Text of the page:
Several years ago, I had a spinal fracture that was treated with something like super glue. Now I need a spinal fusion. The surgeon explained how they will use bone graft from my hip to fuse the two bones together. There may be some problems at the donor site. Why can't they use the same cement to fuse the spine that they used to fix the fracture?
It sounds like you may have had a vertebroplasty procedure for a vertebral compression fracture (VCF). The surgeon injects a liquid cement that fills in the cracks of the fracture and hardens in place.
Spinal fusion, on the other hand, uses bone chips usually harvested from the iliac crest of the pelvis (or donated from a bone bank). To be a successful treatment, a bridge of bone must form between the two bones being fused together.
The harvested bone is no longer alive when it is placed around the area to be fused. But it provides a scaffold or framework for the body to fill in with new bone. And it stimulates new bone growth. The liquid cement used to fill fractures isn't osteoinductive. This means it doesn't have the ability to produce or stimulate bone growth needed.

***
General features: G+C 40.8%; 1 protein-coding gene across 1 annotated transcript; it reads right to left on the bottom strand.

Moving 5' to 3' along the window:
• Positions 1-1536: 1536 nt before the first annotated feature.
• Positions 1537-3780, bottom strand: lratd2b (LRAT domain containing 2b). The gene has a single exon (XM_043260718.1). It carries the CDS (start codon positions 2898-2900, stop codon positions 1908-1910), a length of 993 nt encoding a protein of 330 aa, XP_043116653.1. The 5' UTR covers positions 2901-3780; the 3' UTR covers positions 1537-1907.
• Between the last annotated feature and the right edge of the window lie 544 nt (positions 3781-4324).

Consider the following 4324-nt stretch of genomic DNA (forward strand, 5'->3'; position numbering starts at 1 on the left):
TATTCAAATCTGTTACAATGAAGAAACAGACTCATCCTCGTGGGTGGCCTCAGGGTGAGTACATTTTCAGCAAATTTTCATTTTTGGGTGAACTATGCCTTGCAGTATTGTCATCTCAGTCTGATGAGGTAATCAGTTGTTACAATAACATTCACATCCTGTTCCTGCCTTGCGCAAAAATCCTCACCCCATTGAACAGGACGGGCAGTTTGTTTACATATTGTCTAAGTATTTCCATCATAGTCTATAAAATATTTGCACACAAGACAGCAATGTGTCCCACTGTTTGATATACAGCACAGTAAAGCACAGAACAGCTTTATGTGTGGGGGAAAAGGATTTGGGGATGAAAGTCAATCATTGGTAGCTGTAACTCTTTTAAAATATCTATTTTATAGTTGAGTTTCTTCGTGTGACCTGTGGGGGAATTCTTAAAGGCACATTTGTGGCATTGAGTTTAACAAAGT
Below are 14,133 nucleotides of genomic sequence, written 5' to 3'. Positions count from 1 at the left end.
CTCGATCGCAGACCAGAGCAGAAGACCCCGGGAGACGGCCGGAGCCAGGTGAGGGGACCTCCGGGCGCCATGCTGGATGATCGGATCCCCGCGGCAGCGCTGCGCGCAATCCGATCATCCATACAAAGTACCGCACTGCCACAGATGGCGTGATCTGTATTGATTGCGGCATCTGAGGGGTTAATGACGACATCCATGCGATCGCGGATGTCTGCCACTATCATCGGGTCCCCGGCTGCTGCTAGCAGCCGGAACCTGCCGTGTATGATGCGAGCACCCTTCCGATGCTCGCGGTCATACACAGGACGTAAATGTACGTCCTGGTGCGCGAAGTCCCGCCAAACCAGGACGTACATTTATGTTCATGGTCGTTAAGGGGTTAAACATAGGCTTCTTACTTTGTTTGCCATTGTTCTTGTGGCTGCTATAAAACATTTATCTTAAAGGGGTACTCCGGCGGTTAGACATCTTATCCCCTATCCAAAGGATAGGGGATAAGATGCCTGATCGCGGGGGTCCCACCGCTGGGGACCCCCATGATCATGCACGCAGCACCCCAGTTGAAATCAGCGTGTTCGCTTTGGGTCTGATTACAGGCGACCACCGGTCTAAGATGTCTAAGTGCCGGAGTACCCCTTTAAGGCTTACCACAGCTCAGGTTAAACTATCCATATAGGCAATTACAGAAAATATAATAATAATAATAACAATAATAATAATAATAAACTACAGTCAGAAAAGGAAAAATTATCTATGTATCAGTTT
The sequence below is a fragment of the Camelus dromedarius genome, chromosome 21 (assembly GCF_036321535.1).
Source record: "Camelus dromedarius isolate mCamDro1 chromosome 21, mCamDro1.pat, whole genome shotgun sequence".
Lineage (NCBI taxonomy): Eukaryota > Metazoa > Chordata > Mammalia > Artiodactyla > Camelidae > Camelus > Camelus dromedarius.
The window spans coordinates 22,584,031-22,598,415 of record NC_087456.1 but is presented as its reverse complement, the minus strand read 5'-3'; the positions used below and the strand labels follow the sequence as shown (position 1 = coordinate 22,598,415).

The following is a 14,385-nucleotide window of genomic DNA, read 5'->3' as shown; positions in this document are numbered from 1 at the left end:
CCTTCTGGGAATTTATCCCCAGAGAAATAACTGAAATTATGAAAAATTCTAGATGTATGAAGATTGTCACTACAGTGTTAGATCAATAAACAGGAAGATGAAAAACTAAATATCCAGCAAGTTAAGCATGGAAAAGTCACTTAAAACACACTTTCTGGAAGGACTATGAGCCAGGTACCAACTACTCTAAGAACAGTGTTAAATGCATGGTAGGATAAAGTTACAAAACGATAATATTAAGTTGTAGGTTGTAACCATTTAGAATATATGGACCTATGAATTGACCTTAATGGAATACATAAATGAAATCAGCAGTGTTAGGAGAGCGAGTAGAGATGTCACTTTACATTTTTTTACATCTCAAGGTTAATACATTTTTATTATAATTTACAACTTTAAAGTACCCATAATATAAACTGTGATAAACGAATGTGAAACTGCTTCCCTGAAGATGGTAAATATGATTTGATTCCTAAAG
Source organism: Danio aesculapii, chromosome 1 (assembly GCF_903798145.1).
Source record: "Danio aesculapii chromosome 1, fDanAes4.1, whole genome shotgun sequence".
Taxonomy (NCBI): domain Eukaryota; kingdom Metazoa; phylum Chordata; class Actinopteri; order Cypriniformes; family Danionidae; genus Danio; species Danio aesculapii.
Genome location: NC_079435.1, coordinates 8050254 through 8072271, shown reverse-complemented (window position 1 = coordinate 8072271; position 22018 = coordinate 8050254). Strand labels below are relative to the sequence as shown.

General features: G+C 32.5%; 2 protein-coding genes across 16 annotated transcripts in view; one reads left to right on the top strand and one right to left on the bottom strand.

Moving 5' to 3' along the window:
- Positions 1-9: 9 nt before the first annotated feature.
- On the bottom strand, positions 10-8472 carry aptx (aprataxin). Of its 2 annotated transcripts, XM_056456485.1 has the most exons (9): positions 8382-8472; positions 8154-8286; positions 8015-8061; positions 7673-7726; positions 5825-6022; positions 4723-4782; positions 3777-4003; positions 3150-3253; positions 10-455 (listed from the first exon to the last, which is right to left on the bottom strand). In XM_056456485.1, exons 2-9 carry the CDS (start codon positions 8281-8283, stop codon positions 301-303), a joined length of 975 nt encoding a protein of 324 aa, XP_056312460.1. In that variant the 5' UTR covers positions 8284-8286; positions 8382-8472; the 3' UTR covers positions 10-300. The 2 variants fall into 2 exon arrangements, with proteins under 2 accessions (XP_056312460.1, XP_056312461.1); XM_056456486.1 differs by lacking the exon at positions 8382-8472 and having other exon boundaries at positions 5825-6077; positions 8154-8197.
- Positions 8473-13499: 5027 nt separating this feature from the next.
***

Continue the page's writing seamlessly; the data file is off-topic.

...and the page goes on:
There is a new option for bone graft called bone substitute. There are two bone substitute products on the market for use with humans. This implantable putty-like substance has the ability to induce bone growth in the area where it is placed.
Studies of its safety and efficacy are on-going. The protocol requires the patient to wear a rigid body brace for the first three months. A supervised physical therapy program is started about six weeks after the surgery.
Alexander R. Vaccaro, et al. The Safety and Efficacy of OP-1 (rhBMP-7) as a Replacement for Iliac Crest Autograft for Posterolateral Lumbar Arthrodesis: Minimum 4-Year Follow-Up of a Pilot Study. In The Spine Journal. May 2008. Vol. 8. No. 3. Pp. 457-465.
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